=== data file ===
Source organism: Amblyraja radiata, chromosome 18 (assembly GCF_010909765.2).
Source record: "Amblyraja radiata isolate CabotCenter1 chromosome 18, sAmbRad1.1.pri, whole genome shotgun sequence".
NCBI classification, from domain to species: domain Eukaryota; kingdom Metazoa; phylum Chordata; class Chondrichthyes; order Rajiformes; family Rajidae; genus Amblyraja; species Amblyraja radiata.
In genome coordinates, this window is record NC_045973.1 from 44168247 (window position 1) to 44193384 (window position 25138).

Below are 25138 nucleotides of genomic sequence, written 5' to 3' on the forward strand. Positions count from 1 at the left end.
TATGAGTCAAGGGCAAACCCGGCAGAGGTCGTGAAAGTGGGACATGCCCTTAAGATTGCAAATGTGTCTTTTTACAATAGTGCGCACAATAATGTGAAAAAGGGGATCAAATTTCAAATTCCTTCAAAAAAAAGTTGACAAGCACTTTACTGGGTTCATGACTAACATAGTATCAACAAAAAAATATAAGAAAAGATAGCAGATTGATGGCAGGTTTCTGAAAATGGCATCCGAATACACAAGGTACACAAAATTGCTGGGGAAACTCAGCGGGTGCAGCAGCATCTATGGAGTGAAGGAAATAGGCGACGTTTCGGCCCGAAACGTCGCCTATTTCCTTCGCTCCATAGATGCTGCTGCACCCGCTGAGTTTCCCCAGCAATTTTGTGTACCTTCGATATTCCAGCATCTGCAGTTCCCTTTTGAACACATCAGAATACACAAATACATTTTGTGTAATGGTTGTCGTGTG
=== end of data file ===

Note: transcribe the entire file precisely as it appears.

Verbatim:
Source organism: Amblyraja radiata, chromosome 18 (assembly GCF_010909765.2).
Source record: "Amblyraja radiata isolate CabotCenter1 chromosome 18, sAmbRad1.1.pri, whole genome shotgun sequence".
NCBI classification, from domain to species: domain Eukaryota; kingdom Metazoa; phylum Chordata; class Chondrichthyes; order Rajiformes; family Rajidae; genus Amblyraja; species Amblyraja radiata.
In genome coordinates, this window is record NC_045973.1 from 44168247 (window position 1) to 44193384 (window position 25138).

Below are 25138 nucleotides of genomic sequence, written 5' to 3' on the forward strand. Positions count from 1 at the left end.
TATGAGTCAAGGGCAAACCCGGCAGAGGTCGTGAAAGTGGGACATGCCCTTAAGATTGCAAATGTGTCTTTTTACAATAGTGCGCACAATAATGTGAAAAAGGGGATCAAATTTCAAATTCCTTCAAAAAAAAGTTGACAAGCACTTTACTGGGTTCATGACTAACATAGTATCAACAAAAAAATATAAGAAAAGATAGCAGATTGATGGCAGGTTTCTGAAAATGGCATCCGAATACACAAGGTACACAAAATTGCTGGGGAAACTCAGCGGGTGCAGCAGCATCTATGGAGTGAAGGAAATAGGCGACGTTTCGGCCCGAAACGTCGCCTATTTCCTTCGCTCCATAGATGCTGCTGCACCCGCTGAGTTTCCCCAGCAATTTTGTGTACCTTCGATATTCCAGCATCTGCAGTTCCCTTTTGAACACATCAGAATACACAAATACATTTTGTGTAATGGTTGTCGTGTG